PSO J174.0675-10.8774 is the designation for the newly discovered Globular Cluster of our galaxy.
A Globular Cluster is a tightly bound, spherical system of stars orbiting a galaxy. One would not find such a cluster near the center of a galaxy, but on the edges and within the "halo" of a galaxy. As a teenager, I assumed the term was pronounced like "glob" ular cluster. But it occurred to me one day that this was stupid - it had to be like a globe and should have been pronounced "globe" ular. Nope, I was right the first time. Go figure.
Most globular clusters are very round in nature, looking very much like a globe. Occasionally some are like globs, lacking a perfect spherical shape.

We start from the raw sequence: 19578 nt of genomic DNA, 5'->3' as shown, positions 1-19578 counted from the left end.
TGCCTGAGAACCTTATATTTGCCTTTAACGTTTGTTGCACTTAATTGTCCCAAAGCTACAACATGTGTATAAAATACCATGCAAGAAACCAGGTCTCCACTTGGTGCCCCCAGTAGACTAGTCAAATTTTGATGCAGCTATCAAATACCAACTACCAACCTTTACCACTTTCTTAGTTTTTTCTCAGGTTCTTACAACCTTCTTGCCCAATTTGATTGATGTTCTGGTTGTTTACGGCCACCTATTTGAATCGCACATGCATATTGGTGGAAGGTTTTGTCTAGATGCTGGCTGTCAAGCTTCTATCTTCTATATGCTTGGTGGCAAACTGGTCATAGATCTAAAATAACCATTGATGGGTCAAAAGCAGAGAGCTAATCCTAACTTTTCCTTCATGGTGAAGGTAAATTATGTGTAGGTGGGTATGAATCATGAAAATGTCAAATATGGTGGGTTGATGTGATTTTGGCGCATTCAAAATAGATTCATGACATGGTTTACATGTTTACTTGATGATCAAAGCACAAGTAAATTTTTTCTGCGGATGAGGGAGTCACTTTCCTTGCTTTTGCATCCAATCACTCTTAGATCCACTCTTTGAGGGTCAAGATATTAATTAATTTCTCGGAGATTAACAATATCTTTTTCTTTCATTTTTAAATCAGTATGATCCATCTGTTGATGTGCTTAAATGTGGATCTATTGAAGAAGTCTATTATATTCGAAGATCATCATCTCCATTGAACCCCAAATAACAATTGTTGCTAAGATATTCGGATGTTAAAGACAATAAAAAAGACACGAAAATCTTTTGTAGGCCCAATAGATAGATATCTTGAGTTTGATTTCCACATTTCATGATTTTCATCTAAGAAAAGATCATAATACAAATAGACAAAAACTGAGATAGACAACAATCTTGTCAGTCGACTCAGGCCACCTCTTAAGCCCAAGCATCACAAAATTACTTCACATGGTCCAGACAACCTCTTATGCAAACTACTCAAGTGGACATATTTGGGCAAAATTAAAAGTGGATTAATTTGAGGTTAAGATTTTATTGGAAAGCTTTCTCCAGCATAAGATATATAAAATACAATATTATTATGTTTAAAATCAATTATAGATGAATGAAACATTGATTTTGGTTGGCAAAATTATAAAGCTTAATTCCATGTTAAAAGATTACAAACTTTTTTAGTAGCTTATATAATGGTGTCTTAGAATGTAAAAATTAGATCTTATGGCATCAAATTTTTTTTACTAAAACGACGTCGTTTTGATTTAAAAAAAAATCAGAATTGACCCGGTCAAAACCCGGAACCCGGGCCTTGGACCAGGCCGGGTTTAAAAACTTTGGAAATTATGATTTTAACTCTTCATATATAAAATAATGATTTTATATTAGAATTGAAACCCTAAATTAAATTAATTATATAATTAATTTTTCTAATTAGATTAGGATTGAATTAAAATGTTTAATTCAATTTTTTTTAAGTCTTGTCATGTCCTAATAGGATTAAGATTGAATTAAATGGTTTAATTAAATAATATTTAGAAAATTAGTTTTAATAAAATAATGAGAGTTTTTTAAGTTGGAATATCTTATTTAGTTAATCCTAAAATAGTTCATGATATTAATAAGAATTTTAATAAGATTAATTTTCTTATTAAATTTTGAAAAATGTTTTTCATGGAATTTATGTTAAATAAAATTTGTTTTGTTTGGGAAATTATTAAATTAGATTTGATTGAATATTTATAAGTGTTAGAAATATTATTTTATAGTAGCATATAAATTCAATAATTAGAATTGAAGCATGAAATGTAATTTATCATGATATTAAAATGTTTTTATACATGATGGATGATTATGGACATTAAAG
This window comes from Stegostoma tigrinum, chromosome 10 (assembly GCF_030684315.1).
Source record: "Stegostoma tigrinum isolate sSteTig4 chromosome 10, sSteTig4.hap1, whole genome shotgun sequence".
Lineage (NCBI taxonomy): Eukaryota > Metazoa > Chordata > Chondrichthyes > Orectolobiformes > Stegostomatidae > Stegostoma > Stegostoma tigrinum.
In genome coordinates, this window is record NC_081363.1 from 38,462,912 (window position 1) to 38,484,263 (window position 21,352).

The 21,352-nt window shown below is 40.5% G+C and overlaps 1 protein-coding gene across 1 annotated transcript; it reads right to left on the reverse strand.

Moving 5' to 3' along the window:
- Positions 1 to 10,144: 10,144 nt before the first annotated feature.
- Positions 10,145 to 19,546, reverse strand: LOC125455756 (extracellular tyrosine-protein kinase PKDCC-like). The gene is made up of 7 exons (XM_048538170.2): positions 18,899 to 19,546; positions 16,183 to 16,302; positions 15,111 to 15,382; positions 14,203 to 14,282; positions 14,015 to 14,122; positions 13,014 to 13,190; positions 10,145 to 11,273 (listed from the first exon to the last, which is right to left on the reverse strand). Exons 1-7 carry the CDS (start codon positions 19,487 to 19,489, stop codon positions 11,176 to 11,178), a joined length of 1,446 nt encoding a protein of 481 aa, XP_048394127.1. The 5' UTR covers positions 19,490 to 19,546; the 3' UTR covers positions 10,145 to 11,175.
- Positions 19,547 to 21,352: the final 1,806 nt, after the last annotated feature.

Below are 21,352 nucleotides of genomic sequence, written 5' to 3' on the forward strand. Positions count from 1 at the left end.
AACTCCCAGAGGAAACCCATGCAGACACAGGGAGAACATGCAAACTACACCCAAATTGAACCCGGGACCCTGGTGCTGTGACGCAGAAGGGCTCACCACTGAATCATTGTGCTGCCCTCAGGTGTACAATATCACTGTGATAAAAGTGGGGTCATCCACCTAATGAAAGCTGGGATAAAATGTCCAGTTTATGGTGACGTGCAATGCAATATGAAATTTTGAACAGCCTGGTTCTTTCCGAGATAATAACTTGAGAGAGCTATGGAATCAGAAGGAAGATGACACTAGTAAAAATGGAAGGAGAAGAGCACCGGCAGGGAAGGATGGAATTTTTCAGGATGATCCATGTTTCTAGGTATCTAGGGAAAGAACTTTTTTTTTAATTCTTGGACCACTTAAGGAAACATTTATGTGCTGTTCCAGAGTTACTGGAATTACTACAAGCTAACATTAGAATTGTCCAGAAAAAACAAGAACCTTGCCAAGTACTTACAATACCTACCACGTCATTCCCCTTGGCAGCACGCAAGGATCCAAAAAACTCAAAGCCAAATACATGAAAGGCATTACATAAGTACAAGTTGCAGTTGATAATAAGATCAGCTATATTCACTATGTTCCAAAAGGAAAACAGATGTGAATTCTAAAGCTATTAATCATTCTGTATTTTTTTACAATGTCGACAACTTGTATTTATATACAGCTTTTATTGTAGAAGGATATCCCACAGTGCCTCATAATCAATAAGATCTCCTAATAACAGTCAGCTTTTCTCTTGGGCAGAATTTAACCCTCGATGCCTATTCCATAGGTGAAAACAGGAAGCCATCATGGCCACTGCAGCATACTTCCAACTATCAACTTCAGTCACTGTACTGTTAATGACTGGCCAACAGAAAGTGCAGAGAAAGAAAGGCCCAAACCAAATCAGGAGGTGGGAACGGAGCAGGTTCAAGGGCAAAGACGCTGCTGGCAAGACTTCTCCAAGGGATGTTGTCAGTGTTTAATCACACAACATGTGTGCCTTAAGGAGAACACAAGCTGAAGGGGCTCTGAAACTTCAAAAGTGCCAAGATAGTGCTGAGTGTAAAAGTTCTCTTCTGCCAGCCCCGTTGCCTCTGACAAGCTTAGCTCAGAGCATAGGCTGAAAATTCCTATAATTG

Omega Centauri (ω Cen), also known as NGC 5139, is seen below - perfect example of the beauty of a globular cluster.
Now compare the image above with the one below.
I took this image of the newly discovered globular cluster using one of the remote controlled telescopes on the Canary Islands (Slooh.com). Without enhancing the image, the globular cluster is not visible. I have imposed a small area onto the original image, and in that small, enhanced image, the globular cluster is visible.
PSO J174.0675-10.8774 was found in the stacked photometric
catalog of the Panoramic Survey
Telescope and Rapid Response System 1 (Pan-STARRS1) Survey. The
announcement of this discovery was published in March, 2014, at this
relatively unattractive globular cluster is significant because it is
believed to be the most distant such system from our galaxy's center,
and suggests that the discoveries of globular clusters orbiting our
galaxy has not yet been completed! In other words, stand by - there may
be more to be found in the years ahead.